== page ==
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‘Star Trek: The Next Generation’: Ranking the Crew, From Picard to Pulaski

A list that includes a robot, a mystical bartender, and a cat.

No Merchandising. Editorial Use Only. No Book Cover Usage.Mandatory Credit: Photo by Paramount Television/Kobal/REX/Shutterstock (5884715x)Brent Spiner, Jonathan Frakes, Patrick Stewart, Gates McFadden, Le Var Burton, Michael Dorn, Marina SirtisStar Trek - The Next Generation - 1987-1994Paramount TelevisionUSATelevision

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Thirty years ago, “Star Trek” proved it wasn’t just a story about Kirk and Spock; it was a story universe rich with possibilities, including a whole new cast of characters.

Ranking the men and women of “Star Trek: The Next Generation” is a far more brutal task than initially anticipated because, as the series kept telling us the whole time, this wasn’t a crew. This was a family. That said, let’s be honest. Family might inspire love on an equal playing field, but when it comes to actually spending time with people, favorites do emerge.

This is strictly limited to those who served as actual crew members (sorry, Q and Lwaxana Troi) because one of the best things about “Trek’s” approach to a military structure is how it still allows the show to celebrate individual personalities. Because as much fun as space travel is, a “Trek” series lives or dies by its characters.

17. Dr. Katherine Pulaski

No Merchandising. Editorial Use Only. No Book Cover Usage.Mandatory Credit: Photo by Moviestore/REX/Shutterstock (1613747a)Star Trek: The Next Generation , Diana MuldaurFilm and Television

For the record, this is not actor Diana Muldaur’s fault. When Gates McFadden left “Next Generation” at the end of Season 1 (for a variety of complicated reasons), the ship needed a new doctor. But while the idea of bringing in a new female character over the age of 40 (Pulaski dated Riker’s dad once!) was conceptually a fresh approach for the genre — hell, for television in general — Dr. Pulaski never gelled with the rest of the crew, and McFadden’s return in Season 3 was a welcome relief.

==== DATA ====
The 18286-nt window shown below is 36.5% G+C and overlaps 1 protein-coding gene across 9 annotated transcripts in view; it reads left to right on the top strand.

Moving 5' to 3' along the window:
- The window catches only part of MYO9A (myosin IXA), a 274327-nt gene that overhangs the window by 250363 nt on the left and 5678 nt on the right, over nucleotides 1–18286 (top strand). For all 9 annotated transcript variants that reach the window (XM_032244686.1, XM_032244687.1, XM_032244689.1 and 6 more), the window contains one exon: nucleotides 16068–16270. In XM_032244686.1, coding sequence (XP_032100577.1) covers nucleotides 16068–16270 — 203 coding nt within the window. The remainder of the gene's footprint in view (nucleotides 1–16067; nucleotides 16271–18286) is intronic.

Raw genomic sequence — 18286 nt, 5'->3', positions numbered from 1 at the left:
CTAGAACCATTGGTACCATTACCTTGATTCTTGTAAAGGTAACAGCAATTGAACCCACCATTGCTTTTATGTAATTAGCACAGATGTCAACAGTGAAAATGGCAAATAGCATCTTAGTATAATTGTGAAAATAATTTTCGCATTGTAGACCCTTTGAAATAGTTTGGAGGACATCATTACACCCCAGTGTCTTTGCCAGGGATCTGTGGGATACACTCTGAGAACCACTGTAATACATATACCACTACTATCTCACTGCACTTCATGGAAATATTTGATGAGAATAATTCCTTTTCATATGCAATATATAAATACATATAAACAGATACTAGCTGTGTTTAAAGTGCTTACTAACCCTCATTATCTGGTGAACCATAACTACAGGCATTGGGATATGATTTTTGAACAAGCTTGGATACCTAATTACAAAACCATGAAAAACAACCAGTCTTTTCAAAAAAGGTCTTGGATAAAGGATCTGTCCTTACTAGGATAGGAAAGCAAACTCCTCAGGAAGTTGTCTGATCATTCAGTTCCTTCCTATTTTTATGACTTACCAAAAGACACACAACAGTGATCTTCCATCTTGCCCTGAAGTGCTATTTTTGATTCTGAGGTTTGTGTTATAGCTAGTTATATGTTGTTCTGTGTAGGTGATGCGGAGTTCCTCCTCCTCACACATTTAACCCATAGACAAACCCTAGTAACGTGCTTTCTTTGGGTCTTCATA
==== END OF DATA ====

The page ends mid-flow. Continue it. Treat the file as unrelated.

16. Lieutenant Reginald Barclay

On a ship full of humanity’s best, Barclay was decidedly flawed. In fact, he was set up as essentially a parody of nerd culture (which is pretty rude, considering that “Next Generation” featured a passionate, perhaps even “nerdy” fanbase). More importantly, he caused way more problems than he solved and was never much of a sympathetic character despite his lighter moments.

15. Tasha Yar

No Merchandising. Editorial Use Only. No Book Cover Usage Mandatory Credit: Photo by Kobal/REX/Shutterstock (7944840c) Jonathan Frakes, Denise Crosby Star Trek: The Next Generation' TV Series - 1990s

A character inspired by Vasquez (Jeanette Goldberg) from James Cameron’s “Aliens,” Yar was the ship’s muscle for much of the first season… until Denise Crosby decided to leave the show. She was essentially replaced by Worf in this regard, which could be seen as an improvement, except that there could always be more badass women in science fiction, especially on “Trek.”

14. Keiko O’Brien

A botanist we first meet as she’s about to marry Miles O’Brien (an in media res sort of move that we have a lot of respect for), Keiko was an interesting example of how the show was able to build a world beyond each week’s missions.

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13. Miles O’Brien

Colm Meaney made semi-regular appearances for six seasons of “Next Generation” before becoming a regular on “Star Trek: Deep Space Nine.” While on that show, the character’s full potential was truly revealed. But while on “TNG” O’Brien had some charming moments, there’s a reason why one of the best webcomics ever made is based on the ennui that he must have experienced, humbly operating that transporter pad.

12. Ensign Ro Laren

This tough-as-nails Bajoran officer was our initial introduction to the Bajor-Cardassian conflict, which would be a fundamental foundation of “DS9.” Unfortunately, because Michelle Forbes was infamously skittish about signing up for ongoing series during the ’90s, Ro never got the character development enjoyed by other folk. That said, the episode “Rascals,” where she learned how to have fun as a child was… um. Fun.

11. Ensign Alyssa Ogawa

A very minor character, in theory, but the show’s erstwhile nurse made 16 appearances during the show’s run and had her own arc, with a romantic life that eventually led to her becoming a mother. Nurse Ogawa was always a pleasant presence and much appreciated.

10. Wesley Crusher

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Wesley was, um, a polarizing figure for sci-fi fans at the time, given the fact that as a teen genius who was perhaps rightly labeled as a Marty Sue, he could be a bit grating. But Wesley was also a nice, decent kid, and “TNG” showcased him best by letting that side peek out. The episode where he makes out with Ashley Judd will always be a classic.

9. Deanna Troi

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Playing an “empath” is an odd requirement for an actor, and Troi had to deal with a lot of odd storylines. But she occasionally got some meat to chew into, especially given the fact that her rank as a Starfleet officer meant that she was technically more integrated into the military aspects of the series than expected. And she wore some fun jumpsuits! Troi was great.

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